Upholding yields with less fertilization
Securing the food supply and preventing financial losses with the help of humic acids
It has been more than four years since the EU warned Germany about inadequate water protection measures and excessive nitrate levels in groundwater. Since then, Germany has done little to improve the levels and reduce nitrate inputs. In June 2018, the European Court of Justice therefore ruled: if Germany fails to implement appropriate measures, around 860,000 euros in fines will be due in the future – for each day that Germany fails to comply with the EU directive. One consequence of this ruling is the presentation of a new German fertilizer regulation, which is to come into force in April 2020 already. An important component of the regulation: Nitrogen fertilization is to be reduced by 20 percent in regions that are particularly affected by pollution.
Nitrogen fertilization – the basis for a sufficient food supply
Nitrogen is naturally present in soil in various forms. One form that is particularly important for agriculture is nitrate, a water-soluble compound of nitrogen and oxygen. Nitrates promote protein formation and are therefore essential for the health of humans, animals and plants.
On the one hand, the natural occurrence of nitrogen in the soil determines plant growth – while also limiting it at the same time: In recent decades, a constantly growing world population and the resulting increase in food demands have made it necessary to enhance the natural nitrogen content of the soil by means of fertilization. Today, 30 to 50 percent of agricultural yields are attributable to the use of mineral fertilizers – almost half of the world's population is being nourished with the aid of artificial nitrogen fertilizers. In addition, there is the nitrogen from organic fertilization with liquid manure. No wonder that it makes gardeners and farmers protest if they are to reduce fertilization by a fifth.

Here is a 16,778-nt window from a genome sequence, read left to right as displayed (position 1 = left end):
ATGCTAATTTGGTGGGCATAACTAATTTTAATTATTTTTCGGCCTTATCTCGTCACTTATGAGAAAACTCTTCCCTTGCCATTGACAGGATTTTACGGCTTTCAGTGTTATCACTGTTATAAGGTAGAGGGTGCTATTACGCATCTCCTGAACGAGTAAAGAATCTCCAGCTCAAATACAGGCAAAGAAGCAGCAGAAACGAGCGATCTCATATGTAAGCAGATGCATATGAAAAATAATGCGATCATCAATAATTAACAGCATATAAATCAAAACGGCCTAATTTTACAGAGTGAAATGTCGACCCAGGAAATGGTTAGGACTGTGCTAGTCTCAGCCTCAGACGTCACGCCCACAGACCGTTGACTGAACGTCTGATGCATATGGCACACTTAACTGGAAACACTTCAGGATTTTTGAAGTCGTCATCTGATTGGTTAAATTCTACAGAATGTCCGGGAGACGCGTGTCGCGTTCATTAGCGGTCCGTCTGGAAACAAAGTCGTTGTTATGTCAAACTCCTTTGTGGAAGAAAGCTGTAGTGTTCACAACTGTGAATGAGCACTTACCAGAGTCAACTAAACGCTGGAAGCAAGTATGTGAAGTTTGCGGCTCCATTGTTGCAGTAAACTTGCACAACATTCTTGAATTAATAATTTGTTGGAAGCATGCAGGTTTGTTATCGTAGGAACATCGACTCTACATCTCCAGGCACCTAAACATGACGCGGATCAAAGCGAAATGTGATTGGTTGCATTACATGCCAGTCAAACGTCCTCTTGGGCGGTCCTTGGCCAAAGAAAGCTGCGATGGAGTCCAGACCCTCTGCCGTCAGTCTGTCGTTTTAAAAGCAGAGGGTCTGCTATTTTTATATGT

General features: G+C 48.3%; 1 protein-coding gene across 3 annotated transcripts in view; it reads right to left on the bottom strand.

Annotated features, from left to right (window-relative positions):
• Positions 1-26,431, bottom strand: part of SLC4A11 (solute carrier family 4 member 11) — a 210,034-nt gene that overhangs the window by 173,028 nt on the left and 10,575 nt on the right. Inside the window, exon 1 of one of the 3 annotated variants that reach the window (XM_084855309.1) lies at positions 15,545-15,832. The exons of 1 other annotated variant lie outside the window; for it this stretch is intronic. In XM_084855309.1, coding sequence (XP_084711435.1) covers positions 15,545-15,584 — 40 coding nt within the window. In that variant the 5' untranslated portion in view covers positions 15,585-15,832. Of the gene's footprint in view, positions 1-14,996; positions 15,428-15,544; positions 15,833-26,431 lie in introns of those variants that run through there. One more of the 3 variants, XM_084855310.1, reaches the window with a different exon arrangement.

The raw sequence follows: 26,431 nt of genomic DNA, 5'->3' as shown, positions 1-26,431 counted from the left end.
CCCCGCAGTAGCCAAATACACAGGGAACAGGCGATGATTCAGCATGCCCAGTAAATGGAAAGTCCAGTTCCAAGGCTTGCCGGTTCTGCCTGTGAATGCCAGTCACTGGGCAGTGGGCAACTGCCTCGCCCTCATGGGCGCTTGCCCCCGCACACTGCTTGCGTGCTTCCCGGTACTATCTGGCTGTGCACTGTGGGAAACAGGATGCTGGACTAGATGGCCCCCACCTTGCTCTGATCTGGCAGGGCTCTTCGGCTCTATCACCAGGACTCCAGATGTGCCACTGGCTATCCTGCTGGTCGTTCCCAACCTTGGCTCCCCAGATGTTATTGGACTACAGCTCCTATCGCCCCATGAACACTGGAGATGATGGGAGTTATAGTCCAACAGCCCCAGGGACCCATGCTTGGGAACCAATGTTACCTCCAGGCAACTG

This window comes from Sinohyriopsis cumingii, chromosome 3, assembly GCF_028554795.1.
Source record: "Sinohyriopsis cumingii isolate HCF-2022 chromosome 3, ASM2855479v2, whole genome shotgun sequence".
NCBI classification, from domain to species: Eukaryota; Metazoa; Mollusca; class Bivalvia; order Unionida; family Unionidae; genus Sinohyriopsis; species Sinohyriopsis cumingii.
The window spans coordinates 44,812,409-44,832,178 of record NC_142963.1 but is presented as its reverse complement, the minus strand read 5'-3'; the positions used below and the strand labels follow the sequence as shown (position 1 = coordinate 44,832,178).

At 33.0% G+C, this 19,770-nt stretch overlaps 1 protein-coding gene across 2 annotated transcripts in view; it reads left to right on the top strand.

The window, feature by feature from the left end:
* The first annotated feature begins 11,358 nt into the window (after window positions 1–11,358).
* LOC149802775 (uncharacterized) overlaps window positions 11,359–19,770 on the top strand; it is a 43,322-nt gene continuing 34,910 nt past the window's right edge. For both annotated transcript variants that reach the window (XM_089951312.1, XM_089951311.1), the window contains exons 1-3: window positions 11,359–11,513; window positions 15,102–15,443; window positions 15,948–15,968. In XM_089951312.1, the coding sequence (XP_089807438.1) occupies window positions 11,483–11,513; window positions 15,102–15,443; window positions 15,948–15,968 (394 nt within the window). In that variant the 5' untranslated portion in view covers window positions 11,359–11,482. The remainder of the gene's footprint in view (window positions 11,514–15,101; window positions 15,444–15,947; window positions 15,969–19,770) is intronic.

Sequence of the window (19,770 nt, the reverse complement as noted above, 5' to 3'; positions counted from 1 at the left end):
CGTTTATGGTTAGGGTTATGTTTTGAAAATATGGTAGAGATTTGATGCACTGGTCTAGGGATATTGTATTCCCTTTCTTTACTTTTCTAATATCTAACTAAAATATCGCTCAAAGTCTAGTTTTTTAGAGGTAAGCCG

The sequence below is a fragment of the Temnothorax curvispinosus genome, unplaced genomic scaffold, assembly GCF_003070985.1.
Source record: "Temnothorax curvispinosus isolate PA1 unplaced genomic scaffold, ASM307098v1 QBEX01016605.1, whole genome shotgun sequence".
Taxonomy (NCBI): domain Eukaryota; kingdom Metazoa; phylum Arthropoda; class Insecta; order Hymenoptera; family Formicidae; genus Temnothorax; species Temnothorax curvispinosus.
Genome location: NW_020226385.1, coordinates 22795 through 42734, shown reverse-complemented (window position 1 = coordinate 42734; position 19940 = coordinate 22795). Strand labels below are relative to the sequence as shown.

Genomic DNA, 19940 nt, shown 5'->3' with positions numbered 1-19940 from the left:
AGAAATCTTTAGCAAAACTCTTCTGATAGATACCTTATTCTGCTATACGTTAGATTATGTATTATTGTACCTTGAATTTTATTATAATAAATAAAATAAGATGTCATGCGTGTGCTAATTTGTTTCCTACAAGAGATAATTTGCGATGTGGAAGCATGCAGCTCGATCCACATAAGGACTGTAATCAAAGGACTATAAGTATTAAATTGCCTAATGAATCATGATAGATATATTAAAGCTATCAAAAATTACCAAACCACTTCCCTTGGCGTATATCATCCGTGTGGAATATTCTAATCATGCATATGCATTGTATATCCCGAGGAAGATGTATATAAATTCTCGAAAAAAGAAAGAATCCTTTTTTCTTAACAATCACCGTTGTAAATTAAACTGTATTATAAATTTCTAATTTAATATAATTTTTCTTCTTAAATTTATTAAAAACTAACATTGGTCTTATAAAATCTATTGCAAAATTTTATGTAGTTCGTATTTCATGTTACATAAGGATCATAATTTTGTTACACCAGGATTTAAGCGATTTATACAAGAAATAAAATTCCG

Reactive nitrogen, health and climate change
Human intervention in the natural nitrogen cycle has also had adverse consequences: If there is a surplus of nitrogen in the soil, it is normally bound by soil organisms and thus kept available for plants. However, the excessive nitrogen input of recent decades is no longer manageable for the organisms – which results, for example, in generous leaching of nitrate into deeper soil layers and thus into the groundwater. Too much nitrate in groundwater is extremely harmful to humans and under certain circumstances can even promote the development of cancer. In addition, scientific studies indicate that higher levels of reactive nitrogen – such as nitrate – in ecosystems threaten biodiversity and accelerate climate change.
Using humic acids to reduce nitrogen inputs and compensate for yield losses
While reducing nitrate inputs into the soil is necessary to protect water and life, a solution must be found to compensate for the expected yield losses for farmers and gardeners. On the one hand, it is important to secure the food supply and, on the other, to avoid economic losses, as many producers are compulsorily dependent on sufficient yields. The challenge in the coming months and years will be to use nutrients in a much more targeted and efficient manner in order to achieve consistent yields even with reduced fertilization. The use of humic acid-based products can make a considerable contribution in this regard.
Humic acid based fertilizer efficiency: Securing nitrogen supplies and improving the soil
Humic acids form the main fraction of humic substances, which occur as a result of the chemical and biological decomposition of organic material (humification). They are mainly found in humus-rich soils, in Leonardite (highly oxidized soft lignite) and peat. Humic acids have a number of useful properties which have beneficial effects on the soil ecosystem and the plants growing in it:
First of all, humic acids promote the conversion of bound nitrogen into plant-available forms and also increase the nitrogen uptake capability of the plant. This means that the plant not only has more nitrogen available but is also able to metabolize more of it. Humic acids are also able to retain water-soluble inorganic fertilizers in the root area of the plant, reducing the leaching of nitrates and other nutrients into the groundwater. They therefore increase the efficiency of fertilizers and at the same time revitalize the soil, especially the rhizosphere (the soil-root-system). This strengthens plant growth, increases the resistance of the plant to stress from pests or environmental influences and ultimately leads to higher yield quality and quantity.
In fact, users of humic acids were able to increase their yields by 20 to 50 percent depending on the crop. This could more than compensate for expected yield losses due to the provisions of the new fertilizer regulation.
Reduction of nitrate leaching in humic acid rich soils